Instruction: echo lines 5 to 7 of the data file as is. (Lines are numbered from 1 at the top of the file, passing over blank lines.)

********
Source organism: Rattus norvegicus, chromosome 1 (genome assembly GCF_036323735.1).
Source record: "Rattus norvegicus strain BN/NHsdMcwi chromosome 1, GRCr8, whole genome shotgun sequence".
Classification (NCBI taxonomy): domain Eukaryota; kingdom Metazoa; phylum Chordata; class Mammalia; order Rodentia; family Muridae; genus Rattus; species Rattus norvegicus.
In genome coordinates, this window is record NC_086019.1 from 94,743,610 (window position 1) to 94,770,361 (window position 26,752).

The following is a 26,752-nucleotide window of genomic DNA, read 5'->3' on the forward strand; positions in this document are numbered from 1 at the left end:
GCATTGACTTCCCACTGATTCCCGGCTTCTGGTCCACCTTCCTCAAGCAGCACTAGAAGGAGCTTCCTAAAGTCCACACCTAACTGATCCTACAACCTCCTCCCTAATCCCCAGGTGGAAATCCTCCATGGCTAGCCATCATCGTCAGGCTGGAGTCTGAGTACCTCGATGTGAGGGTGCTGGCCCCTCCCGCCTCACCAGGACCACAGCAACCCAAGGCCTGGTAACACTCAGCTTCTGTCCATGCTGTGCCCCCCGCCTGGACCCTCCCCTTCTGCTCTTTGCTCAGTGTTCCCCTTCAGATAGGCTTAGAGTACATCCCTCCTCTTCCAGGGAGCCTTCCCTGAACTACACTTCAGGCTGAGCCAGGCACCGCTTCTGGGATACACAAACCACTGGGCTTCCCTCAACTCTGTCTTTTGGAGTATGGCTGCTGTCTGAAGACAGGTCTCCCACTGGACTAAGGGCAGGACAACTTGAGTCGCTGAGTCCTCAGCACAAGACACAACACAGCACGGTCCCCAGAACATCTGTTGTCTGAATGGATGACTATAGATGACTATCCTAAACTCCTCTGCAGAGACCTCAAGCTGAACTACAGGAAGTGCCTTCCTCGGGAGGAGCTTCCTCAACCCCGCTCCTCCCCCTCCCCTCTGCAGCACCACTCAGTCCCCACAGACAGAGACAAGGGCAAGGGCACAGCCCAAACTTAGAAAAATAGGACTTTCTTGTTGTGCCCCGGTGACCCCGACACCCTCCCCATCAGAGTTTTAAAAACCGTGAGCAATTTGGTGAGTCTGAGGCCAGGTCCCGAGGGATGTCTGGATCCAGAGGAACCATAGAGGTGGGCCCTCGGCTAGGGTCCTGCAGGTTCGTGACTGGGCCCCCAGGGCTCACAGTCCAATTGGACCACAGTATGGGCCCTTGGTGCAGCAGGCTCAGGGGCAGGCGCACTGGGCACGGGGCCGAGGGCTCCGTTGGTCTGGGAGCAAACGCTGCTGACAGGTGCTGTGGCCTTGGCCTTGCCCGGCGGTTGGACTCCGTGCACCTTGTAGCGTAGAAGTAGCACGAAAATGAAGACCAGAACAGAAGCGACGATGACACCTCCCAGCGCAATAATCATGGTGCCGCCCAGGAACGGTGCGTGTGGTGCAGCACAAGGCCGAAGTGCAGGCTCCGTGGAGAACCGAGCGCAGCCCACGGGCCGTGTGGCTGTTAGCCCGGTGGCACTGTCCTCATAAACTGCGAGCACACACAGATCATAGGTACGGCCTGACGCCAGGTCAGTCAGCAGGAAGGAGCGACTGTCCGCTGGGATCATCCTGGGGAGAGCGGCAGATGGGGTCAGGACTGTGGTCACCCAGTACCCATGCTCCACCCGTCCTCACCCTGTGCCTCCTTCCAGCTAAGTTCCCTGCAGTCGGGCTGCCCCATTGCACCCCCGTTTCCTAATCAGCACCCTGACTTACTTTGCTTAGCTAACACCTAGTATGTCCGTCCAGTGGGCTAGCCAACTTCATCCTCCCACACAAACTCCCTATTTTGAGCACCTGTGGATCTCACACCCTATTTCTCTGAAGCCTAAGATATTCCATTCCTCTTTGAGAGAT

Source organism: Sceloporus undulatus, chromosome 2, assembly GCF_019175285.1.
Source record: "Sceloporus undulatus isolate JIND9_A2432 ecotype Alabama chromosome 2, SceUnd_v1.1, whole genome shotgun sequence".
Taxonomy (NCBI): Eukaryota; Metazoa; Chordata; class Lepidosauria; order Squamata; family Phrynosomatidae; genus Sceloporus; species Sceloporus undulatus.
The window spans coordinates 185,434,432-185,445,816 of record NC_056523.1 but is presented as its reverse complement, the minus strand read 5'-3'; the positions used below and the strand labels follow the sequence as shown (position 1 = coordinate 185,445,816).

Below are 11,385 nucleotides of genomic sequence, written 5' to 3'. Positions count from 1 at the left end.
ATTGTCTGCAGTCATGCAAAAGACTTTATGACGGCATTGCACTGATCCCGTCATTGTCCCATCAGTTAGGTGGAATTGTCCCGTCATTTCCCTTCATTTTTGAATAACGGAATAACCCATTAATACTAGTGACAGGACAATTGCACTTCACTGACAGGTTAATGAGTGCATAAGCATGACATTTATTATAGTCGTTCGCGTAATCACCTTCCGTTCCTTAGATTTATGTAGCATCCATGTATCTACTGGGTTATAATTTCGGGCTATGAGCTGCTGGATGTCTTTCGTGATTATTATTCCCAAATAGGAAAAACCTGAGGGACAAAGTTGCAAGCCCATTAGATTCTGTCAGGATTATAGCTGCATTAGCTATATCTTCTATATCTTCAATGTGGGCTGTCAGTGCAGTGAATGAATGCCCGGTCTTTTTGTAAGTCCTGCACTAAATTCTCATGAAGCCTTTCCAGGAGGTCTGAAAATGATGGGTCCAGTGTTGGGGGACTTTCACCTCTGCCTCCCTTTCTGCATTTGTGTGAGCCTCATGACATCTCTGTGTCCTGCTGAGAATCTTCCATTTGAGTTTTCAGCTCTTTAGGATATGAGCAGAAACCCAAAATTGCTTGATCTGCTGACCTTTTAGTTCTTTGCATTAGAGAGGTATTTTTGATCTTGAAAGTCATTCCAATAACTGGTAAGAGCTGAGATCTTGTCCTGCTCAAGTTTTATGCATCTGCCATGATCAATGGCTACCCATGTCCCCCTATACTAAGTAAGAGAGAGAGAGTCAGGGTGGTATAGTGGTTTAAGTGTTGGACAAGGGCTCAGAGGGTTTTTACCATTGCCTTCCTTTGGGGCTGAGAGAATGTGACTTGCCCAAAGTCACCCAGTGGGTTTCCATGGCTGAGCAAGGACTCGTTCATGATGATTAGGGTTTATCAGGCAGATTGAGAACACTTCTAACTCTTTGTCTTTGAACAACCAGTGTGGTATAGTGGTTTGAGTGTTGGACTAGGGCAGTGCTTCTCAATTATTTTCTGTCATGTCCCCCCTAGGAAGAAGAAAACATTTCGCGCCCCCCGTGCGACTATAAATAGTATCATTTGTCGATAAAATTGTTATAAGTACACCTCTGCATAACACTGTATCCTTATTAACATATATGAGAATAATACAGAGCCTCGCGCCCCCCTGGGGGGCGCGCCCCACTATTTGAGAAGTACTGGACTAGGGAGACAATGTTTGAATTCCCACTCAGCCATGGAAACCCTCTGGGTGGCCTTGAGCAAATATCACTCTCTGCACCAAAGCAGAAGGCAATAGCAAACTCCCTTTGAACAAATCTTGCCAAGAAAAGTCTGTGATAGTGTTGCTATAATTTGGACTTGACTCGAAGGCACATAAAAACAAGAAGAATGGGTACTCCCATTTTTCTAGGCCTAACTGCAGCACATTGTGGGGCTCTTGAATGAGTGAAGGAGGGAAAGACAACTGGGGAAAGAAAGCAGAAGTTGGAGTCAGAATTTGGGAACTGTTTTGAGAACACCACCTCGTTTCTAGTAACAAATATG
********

The following is a 26,752-nucleotide window of genomic DNA, read 5'->3' on the forward strand; positions in this document are numbered from 1 at the left end:
GCATTGACTTCCCACTGATTCCCGGCTTCTGGTCCACCTTCCTCAAGCAGCACTAGAAGGAGCTTCCTAAAGTCCACACCTAACTGATCCTACAACCTCCTCCCTAATCCCCAGGTGGAAATCCTCCATGGCTAGCCATCATCGTCAGGCTGGAGTCTGAGTACCTCGATGTGAGGGTGCTGGCCCCTCCCGCCTCACCAGGACCACAGCAACCCAAGGCCTGGTAACACTCAGCTTCTGTCCATGCTGTGCCCCCCGCCTGGACCCTCCCCTTCTGCTCTTTGCTCAGTGTTCCCCTTCAGATAGGCTTAGAGTACATCCCTCCTCTTCCAGGGAGCCTTCCCTGAACTACACTTCAGGCTGAGCCAGGCACCGCTTCTGGGATACACAAACCACTGGGCTTCCCTCAACTCTGTCTTTTGGAGTATGGCTGCTGTCTGAAGACAGGTCTCCCACTGGACTAAGGGCAGGACAACTTGAGTCGCTGAGTCCTCAGCACAAGACACAACACAGCACGGTCCCCAGAACATCTGTTGTCTGAATGGATGACTATAGATGACTATCCTAAACTCCTCTGCAGAGACCTCAAGCTGAACTACAGGAAGTGCCTTCCTCGGGAGGAGCTTCCTCAACCCCGCTCCTCCCCCTCCCCTCTGCAGCACCACTCAGTCCCCACAGACAGAGACAAGGGCAAGGGCACAGCCCAAACTTAGAAAAATAGGACTTTCTTGTTGTGCCCCGGTGACCCCGACACCCTCCCCATCAGAGTTTTAAAAACCGTGAGCAATTTGGTGAGTCTGAGGCCAGGTCCCGAGGGATGTCTGGATCCAGAGGAACCATAGAGGTGGGCCCTCGGCTAGGGTCCTGCAGGTTCGTGACTGGGCCCCCAGGGCTCACAGTCCAATTGGACCACAGTATGGGCCCTTGGTGCAGCAGGCTCAGGGGCAGGCGCACTGGGCACGGGGCCGAGGGCTCCGTTGGTCTGGGAGCAAACGCTGCTGACAGGTGCTGTGGCCTTGGCCTTGCCCGGCGGTTGGACTCCGTGCACCTTGTAGCGTAGAAGTAGCACGAAAATGAAGACCAGAACAGAAGCGACGATGACACCTCCCAGCGCAATAATCATGGTGCCGCCCAGGAACGGTGCGTGTGGTGCAGCACAAGGCCGAAGTGCAGGCTCCGTGGAGAACCGAGCGCAGCCCACGGGCCGTGTGGCTGTTAGCCCGGTGGCACTGTCCTCATAAACTGCGAGCACACACAGATCATAGGTACGGCCTGACGCCAGGTCAGTCAGCAGGAAGGAGCGACTGTCCGCTGGGATCATCCTGGGGAGAGCGGCAGATGGGGTCAGGACTGTGGTCACCCAGTACCCATGCTCCACCCGTCCTCACCCTGTGCCTCCTTCCAGCTAAGTTCCCTGCAGTCGGGCTGCCCCATTGCACCCCCGTTTCCTAATCAGCACCCTGACTTACTTTGCTTAGCTAACACCTAGTATGTCCGTCCAGTGGGCTAGCCAACTTCATCCTCCCACACAAACTCCCTATTTTGAGCACCTGTGGATCTCACACCCTATTTCTCTGAAGCCTAAGATATTCCATTCCTCTTTGAGAGAT

Source organism: Sceloporus undulatus, chromosome 2, assembly GCF_019175285.1.